**Unformatted text preview: **These questions were provided courtesy of Vinay Nagar (with some minor tweaking by Steve Lumetta). ECE198KL Midterm #3 Sample Questions Linked Lists: 1. Intersection point of two linked lists (Simple) In a database of a certain university, students enrolled in a particular course are maintained as linked lists with each node representing. The student structure is defined as follows: struct student_node { char* name; /* name of the student */ struct student_node* next; /* pointer to the next node in the list */ }; If two courses have overlap, we can save a little memory by reusing some of the student structures (the lists can merge and share a common sublist of nodes). Given two such linked list representing students enrolled for two different courses, say ECE 198KL and ECE 101, determine whether the lists do merge, and, if so, identify the first student in both classes (the head of the shared sublist). (For a challenge, do so in O(N lg N) steps rather than O(N^2) steps for a total number of nodes N.) Print the names of the students if any, each in a new line. You should not print anything if there is no common student. 2. Rotate alternate ʹkʹ nodes in a linked list (Medium, recursion based ideally) A linked list where a node is represented as struct node { int data; struct node *next; }; can be reversed as follows: struct node* result = NULL; struct node* current = head; struct node* next; while (current != NULL) { next = current‐>next; current‐>next = result; result = current; current = next; } *newhead = result; Given this piece of code, reverse every alternate ʹkʹ nodes in the linked list and return the new head pointer. You can assume that the number of nodes in the linked list will always be a multiple of ʹkʹ. Eg: Input: 1 → 2 → 3 → 4 → 5 → 6 → 7 → 8 → 9, k = 3 Output: 3 → 2 → 1 → 4 → 5 → 6 → 9 → 8 → 7 Your recursion should operate on groups of k or 2k nodes, not on individual nodes of the list (you can write a recursive function on individual nodes, but it will be substantially more complicated). Recursion 1. In a binary tree data structure with “left” and “right” children, an ancestor of a node is defined as any node that is part of the path from the root to the node. (Hard) Given two nodes node1, node2, in a tree, identify the first common ancestor of the nodes. Hint: You can follow a path where node1 and node2 are both on the same side. Eg: if both nodes are in the right branch, take that branch. With this method, when node1 and node2 are no longer on the same side, then you should have found the first common ancestor. Implement your logic in the following functions struct node* commonAncestor (struct node* root, struct node* node1, struct node* node2); bool isPath (struct node root, struct node* node); /* checks if there is a path from root to node */ 2. Addition of numbers represented as linked list (Medium) Two decimal numbers are represented as linked list in reverse order where each node contains a single digit. Implement the function struct node* addLinkedLists(struct node* list1, struct node* list2) that adds the two numbers and returns the result. Create your own recursive function (call it once from the function addLinkedLists) so that you can pass any additional information from call to call. You can assume that the size of the result linked list will be at least as large as the size of the larger of the two linked lists. Eg: list1: 1 → 2 → 3 (actual number, 321) list2: 4 → 9 → 2 (actual number, 294) Result: 5 → 1 → 6 (actual number, 615) Eg: list1: 1 → 2 (actual number, 21) list2: 4 → 5 → 6 (actual number, 654) Result: 5 → 7 → 6 (actual number 675) 3. Sorted merge of two linked list (Easy) Sorted merge is an essential part of a sorting algorithm called “Merge Sort”. The idea is to merge lists that are sorted into one list. Given two linked lists where each node is represented as: struct node { int data; struct node *next; }; implement the sorted merge algorithm in the function struct node* sortedMerge (struct node* list1, struct node* list2) . The resultant linked list will have all the nodes from both the linked lists in sorted order. Note that all the nodes should be added to the list that has the smallest element. (list1 in the example below). No new linked list should be created. You may assume that there will not be repeated nodes in the linked lists. Input: list1: 3 → 5 → 10 → 21 list2: 4 → 6 → 15 → 26 → 33 Output: 3 → 4 → 5 → 6 → 10 → 15 → 21 → 26 → 33 Dynamic allocation: 1. To keep track of the studentsʹ scores in a course, a TA creates a structure and does some initialization as follows: (Simple) typedef struct student { int SID; // Student ID (>= 1, <= 150) */ char name[20]; // Name of the student. (20 characters or fewer) int num_tests; // Number of tests the student has taken (>= 1 // and <= 10) int *tests; /* Pointer to the beginning of a dynamically allocated array, each location representing test score between 1 and 100 */ } ; struct student *records = NULL; /* A global pointer to the beginning of the dynamically allocated array of type student */ In the program file given to you, implement the following functions. You should allocate memory on heap using standard library function calls like malloc. void allocateRecords (int num_students) → allocate ʹnum_studentsʹ records and make the global pointer ʹrecordsʹ point to the newly allocated memory. Note that ʹrecordsʹ should point to NULL if memory allocation fails. void allocateTests(int num_tests) ‐ Allocate memory for ʹnum_testsʹ for each of the records void freeMemory (int num_students) – Free all the allocated memory For fun, check out the tools on EWS: Run a Valgrind command to check whether all the memory allocated was freed. You should see a statement “All heap blocks were freed ‐‐ no leaks are possible” in the output when you run the script. 2. Short answer Given an double pointer, int **array_pointer, allocate memory using dynamic allocation library calls such that the ʹarray_pointerʹ should represent a 2D array with ʹROWSʹ rows and ʹCOLSʹ columns and each element in the array should be accessible as array_pointer[i][j]. ...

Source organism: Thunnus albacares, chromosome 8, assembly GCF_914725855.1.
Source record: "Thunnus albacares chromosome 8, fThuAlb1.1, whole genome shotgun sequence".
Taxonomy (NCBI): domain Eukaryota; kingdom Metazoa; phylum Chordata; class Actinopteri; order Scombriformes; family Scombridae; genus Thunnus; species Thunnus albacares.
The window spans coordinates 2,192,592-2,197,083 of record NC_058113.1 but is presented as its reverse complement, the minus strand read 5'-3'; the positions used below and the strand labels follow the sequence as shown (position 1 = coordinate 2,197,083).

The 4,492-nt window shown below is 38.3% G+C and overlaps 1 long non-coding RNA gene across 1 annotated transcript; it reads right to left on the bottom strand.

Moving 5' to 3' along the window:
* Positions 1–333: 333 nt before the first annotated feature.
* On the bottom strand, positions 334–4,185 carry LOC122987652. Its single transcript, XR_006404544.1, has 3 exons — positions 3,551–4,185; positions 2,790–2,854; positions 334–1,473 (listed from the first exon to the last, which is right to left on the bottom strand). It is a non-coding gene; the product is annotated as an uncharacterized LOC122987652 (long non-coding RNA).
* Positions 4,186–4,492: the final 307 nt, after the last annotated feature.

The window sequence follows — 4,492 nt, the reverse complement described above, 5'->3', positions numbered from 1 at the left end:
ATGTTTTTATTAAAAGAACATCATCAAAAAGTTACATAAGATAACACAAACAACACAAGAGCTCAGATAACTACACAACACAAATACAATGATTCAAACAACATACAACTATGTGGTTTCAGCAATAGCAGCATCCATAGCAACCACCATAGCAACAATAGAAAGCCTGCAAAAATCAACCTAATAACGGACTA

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- Fall '09
- SelimAksoy